Grant Hanessian is singled out for his considerable experience acting as counsel and arbitrator in contractual, investment treaty, construction and financial services disputes.
Grant Hanessian is a partner in the New York office of Baker McKenzie. He acts as counsel and arbitrator in disputes concerning investment, energy, construction, financial services, intellectual property and other matters. He is a US member of the ICC Court of Arbitration, chair of the USCIB/ICC USA arbitration committee (ICC US national committee), vice chair of LCIA’s North American Users’ Counsel, member of ICDR-AAA’s international advisory council, and founding board member of the New York International Arbitration Center.
What do you enjoy most about working in international arbitration?
Working on cases involving different businesses with people from different legal cultures is endlessly interesting. There are always new things to learn.
How has the practice of arbitration evolved since you first began your career?
Thirty years ago there was little international commercial arbitration outside of Western Europe and North America. In the 1990s, states in Latin America, Eastern Europe/CIS and Asia opened their economies to foreign investment, reconsidered their long-standing opposition to international arbitration and passed modern international arbitration laws, allowing arbitration to flourish as the preferred method of dispute resolution for international business. The growth of international commercial arbitration in Latin America is especially remarkable – particularly in Brazil, which did not become a state party to the New York Convention until 2002.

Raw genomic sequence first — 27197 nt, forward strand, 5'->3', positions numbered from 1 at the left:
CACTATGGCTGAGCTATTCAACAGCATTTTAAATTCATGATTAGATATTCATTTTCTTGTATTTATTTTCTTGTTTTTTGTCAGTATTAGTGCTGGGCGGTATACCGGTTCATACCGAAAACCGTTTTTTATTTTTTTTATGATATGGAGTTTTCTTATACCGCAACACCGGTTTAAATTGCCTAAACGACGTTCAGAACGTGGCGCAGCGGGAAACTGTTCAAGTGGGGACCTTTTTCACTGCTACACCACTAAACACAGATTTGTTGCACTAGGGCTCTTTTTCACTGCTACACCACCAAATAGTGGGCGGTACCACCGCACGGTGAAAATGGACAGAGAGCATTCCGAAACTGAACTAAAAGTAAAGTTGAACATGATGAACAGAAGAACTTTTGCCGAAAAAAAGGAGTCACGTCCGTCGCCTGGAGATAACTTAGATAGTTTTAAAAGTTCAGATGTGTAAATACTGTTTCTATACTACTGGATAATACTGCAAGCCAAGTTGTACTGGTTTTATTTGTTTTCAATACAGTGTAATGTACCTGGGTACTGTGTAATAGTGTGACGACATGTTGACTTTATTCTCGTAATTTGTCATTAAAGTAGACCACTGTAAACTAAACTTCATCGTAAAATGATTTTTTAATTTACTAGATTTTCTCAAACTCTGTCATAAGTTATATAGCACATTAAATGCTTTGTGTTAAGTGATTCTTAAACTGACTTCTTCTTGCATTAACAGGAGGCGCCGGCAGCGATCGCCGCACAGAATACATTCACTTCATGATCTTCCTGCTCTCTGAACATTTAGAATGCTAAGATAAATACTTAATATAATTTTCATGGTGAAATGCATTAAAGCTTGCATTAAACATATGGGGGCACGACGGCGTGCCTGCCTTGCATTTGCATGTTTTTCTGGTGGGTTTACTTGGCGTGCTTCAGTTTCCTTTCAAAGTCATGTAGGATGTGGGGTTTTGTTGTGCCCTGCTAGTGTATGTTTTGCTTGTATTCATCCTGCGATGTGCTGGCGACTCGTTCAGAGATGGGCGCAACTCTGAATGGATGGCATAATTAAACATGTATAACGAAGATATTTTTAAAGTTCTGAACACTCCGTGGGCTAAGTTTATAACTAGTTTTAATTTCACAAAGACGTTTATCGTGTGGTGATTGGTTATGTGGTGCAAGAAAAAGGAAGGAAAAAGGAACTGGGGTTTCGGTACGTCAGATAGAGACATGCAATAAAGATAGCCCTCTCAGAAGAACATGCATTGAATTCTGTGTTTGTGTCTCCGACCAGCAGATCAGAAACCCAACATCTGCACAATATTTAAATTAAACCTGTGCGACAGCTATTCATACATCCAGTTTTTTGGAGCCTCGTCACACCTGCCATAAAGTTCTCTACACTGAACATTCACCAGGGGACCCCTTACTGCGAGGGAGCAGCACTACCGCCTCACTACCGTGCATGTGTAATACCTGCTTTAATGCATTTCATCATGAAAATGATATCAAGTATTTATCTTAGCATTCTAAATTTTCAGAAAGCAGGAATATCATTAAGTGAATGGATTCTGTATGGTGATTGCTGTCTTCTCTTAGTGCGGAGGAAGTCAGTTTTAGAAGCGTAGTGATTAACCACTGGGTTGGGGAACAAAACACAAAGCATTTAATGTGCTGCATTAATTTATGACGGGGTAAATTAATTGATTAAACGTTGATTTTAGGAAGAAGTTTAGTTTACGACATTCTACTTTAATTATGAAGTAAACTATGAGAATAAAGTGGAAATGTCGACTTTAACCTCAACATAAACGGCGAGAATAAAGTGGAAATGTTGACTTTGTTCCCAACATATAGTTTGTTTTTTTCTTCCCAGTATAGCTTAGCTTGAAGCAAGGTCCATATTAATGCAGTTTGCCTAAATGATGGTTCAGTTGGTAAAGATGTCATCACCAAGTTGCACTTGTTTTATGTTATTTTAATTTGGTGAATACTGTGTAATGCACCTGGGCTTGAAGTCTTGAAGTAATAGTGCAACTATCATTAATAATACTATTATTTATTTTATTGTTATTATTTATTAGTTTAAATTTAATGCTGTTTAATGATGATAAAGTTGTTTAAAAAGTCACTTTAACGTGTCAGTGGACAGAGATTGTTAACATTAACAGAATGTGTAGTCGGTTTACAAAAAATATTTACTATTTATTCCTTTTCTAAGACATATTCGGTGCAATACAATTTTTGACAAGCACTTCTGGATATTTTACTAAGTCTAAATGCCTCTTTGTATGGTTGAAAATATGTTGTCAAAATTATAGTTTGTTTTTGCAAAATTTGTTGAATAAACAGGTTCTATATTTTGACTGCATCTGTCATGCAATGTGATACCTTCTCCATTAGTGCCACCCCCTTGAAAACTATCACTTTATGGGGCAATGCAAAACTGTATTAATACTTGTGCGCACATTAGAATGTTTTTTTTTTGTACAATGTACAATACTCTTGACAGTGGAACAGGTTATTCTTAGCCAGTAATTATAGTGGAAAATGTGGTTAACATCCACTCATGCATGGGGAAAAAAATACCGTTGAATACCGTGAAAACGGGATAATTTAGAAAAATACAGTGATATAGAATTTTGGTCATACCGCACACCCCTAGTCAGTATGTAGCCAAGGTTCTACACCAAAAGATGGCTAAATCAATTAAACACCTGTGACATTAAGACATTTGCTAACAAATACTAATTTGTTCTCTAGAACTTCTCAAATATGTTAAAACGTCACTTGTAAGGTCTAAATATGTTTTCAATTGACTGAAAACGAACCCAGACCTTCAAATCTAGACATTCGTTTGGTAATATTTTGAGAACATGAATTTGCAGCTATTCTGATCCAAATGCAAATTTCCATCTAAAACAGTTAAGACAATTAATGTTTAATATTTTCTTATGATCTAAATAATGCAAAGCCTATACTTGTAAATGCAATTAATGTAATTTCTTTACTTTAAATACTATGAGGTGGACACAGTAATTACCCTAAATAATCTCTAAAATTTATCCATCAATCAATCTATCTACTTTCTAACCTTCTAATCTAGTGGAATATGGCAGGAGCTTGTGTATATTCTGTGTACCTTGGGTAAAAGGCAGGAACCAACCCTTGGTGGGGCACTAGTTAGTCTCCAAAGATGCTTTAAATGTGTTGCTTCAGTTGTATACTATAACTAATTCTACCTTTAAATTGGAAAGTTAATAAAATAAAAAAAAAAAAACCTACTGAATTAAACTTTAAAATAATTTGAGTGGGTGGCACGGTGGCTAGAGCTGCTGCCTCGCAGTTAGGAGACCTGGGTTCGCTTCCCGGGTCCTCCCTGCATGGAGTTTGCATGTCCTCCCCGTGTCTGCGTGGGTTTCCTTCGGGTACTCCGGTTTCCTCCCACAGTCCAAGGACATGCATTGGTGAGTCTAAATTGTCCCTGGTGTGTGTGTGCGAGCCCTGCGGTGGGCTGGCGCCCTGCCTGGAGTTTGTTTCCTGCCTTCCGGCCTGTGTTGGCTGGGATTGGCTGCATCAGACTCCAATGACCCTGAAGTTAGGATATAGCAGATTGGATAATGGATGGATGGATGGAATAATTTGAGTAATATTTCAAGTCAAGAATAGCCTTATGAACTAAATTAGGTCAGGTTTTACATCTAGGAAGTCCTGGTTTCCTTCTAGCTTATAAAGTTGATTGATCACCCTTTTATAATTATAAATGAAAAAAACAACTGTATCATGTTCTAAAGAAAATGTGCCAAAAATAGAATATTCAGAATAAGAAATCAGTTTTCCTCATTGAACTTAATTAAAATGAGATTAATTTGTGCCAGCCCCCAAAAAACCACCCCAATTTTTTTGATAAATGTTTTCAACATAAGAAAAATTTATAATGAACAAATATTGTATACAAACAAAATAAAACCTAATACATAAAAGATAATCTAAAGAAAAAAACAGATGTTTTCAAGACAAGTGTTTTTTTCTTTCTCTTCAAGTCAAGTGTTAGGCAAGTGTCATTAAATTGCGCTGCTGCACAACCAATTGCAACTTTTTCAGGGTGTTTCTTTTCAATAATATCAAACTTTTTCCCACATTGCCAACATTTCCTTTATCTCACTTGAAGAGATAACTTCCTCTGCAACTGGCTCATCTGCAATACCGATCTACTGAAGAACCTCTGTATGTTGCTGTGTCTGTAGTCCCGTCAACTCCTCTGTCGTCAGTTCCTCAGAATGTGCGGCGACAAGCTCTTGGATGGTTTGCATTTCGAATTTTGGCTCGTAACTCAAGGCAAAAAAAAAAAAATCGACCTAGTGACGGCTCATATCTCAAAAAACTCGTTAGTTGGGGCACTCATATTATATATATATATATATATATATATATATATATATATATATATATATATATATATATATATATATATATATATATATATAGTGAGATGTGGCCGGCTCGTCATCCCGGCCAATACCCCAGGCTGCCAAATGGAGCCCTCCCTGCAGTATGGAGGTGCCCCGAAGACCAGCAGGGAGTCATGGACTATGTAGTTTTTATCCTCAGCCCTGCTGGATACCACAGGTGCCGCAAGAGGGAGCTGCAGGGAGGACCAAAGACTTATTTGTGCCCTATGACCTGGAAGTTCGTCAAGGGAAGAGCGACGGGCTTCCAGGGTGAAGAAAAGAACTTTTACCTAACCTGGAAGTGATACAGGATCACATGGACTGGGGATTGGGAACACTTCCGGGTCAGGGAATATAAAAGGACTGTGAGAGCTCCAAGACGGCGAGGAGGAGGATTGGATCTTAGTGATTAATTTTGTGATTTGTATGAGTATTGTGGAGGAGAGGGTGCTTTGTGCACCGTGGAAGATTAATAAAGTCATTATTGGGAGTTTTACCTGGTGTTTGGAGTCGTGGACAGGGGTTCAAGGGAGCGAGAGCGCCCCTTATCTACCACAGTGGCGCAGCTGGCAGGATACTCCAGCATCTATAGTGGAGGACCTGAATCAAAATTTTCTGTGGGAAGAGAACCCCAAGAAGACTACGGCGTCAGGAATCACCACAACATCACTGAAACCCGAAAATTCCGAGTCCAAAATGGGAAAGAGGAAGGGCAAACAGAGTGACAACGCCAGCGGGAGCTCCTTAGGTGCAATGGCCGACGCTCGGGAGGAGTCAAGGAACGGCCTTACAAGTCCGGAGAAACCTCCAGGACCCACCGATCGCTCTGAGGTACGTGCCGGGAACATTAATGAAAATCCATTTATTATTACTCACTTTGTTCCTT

Investor-state arbitration has also grown enormously during this period. Some of the critiques of investor-state dispute settlement, particularly regarding issues of “legitimacy”, are spilling over to commercial cases involving industries with substantial societal and environmental impact (eg, extractive industries, pharma). The arbitral institutions are attentive to these concerns: there is significant movement towards more transparency in both investor-state and commercial arbitration, and increased efforts to improve panel representation of those historically under-represented in the field. These initiatives will have value even if states limit treaty arbitration – parties to international contracts will always want an alternative to submitting their disputes to the national courts of their counterparties.
If you could implement one reform in international arbitration, what would it be?